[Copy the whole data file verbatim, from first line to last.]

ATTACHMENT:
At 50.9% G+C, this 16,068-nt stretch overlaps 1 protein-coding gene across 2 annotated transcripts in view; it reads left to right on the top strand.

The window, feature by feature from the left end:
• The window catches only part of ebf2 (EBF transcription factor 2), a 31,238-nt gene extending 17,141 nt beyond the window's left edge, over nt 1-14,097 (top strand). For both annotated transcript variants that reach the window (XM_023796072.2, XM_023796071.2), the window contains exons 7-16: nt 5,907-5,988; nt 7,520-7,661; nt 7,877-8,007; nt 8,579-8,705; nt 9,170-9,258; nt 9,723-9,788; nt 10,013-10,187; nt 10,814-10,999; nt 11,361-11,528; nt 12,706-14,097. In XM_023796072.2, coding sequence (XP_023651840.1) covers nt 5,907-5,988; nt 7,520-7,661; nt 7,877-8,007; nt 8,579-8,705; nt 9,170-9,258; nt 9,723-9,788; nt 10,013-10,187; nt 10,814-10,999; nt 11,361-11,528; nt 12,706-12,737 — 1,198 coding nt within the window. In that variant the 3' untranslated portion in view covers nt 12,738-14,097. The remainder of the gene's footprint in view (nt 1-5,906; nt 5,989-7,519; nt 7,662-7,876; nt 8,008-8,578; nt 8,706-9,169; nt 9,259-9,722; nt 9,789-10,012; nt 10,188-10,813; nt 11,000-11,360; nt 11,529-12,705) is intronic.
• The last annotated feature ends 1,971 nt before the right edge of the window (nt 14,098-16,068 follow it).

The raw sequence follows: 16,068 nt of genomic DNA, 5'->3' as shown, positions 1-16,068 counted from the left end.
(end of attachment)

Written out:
At 50.9% G+C, this 16,068-nt stretch overlaps 1 protein-coding gene across 2 annotated transcripts in view; it reads left to right on the top strand.

The window, feature by feature from the left end:
• The window catches only part of ebf2 (EBF transcription factor 2), a 31,238-nt gene extending 17,141 nt beyond the window's left edge, over nt 1-14,097 (top strand). For both annotated transcript variants that reach the window (XM_023796072.2, XM_023796071.2), the window contains exons 7-16: nt 5,907-5,988; nt 7,520-7,661; nt 7,877-8,007; nt 8,579-8,705; nt 9,170-9,258; nt 9,723-9,788; nt 10,013-10,187; nt 10,814-10,999; nt 11,361-11,528; nt 12,706-14,097. In XM_023796072.2, coding sequence (XP_023651840.1) covers nt 5,907-5,988; nt 7,520-7,661; nt 7,877-8,007; nt 8,579-8,705; nt 9,170-9,258; nt 9,723-9,788; nt 10,013-10,187; nt 10,814-10,999; nt 11,361-11,528; nt 12,706-12,737 — 1,198 coding nt within the window. In that variant the 3' untranslated portion in view covers nt 12,738-14,097. The remainder of the gene's footprint in view (nt 1-5,906; nt 5,989-7,519; nt 7,662-7,876; nt 8,008-8,578; nt 8,706-9,169; nt 9,259-9,722; nt 9,789-10,012; nt 10,188-10,813; nt 11,000-11,360; nt 11,529-12,705) is intronic.
• The last annotated feature ends 1,971 nt before the right edge of the window (nt 14,098-16,068 follow it).

The raw sequence follows: 16,068 nt of genomic DNA, 5'->3' as shown, positions 1-16,068 counted from the left end.